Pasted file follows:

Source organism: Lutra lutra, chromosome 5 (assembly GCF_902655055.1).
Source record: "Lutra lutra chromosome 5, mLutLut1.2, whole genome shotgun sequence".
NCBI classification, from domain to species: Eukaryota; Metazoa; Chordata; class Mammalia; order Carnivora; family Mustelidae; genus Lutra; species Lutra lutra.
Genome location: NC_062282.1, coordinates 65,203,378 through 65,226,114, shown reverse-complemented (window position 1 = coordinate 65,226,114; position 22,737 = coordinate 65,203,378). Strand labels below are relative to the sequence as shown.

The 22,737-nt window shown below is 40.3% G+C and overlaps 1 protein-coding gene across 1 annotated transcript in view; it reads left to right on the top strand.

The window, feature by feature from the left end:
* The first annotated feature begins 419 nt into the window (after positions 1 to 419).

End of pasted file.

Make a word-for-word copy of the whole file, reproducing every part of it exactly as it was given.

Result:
Source organism: Lutra lutra, chromosome 5 (assembly GCF_902655055.1).
Source record: "Lutra lutra chromosome 5, mLutLut1.2, whole genome shotgun sequence".
NCBI classification, from domain to species: Eukaryota; Metazoa; Chordata; class Mammalia; order Carnivora; family Mustelidae; genus Lutra; species Lutra lutra.
Genome location: NC_062282.1, coordinates 65,203,378 through 65,226,114, shown reverse-complemented (window position 1 = coordinate 65,226,114; position 22,737 = coordinate 65,203,378). Strand labels below are relative to the sequence as shown.

The 22,737-nt window shown below is 40.3% G+C and overlaps 1 protein-coding gene across 1 annotated transcript in view; it reads left to right on the top strand.

The window, feature by feature from the left end:
* The first annotated feature begins 419 nt into the window (after positions 1 to 419).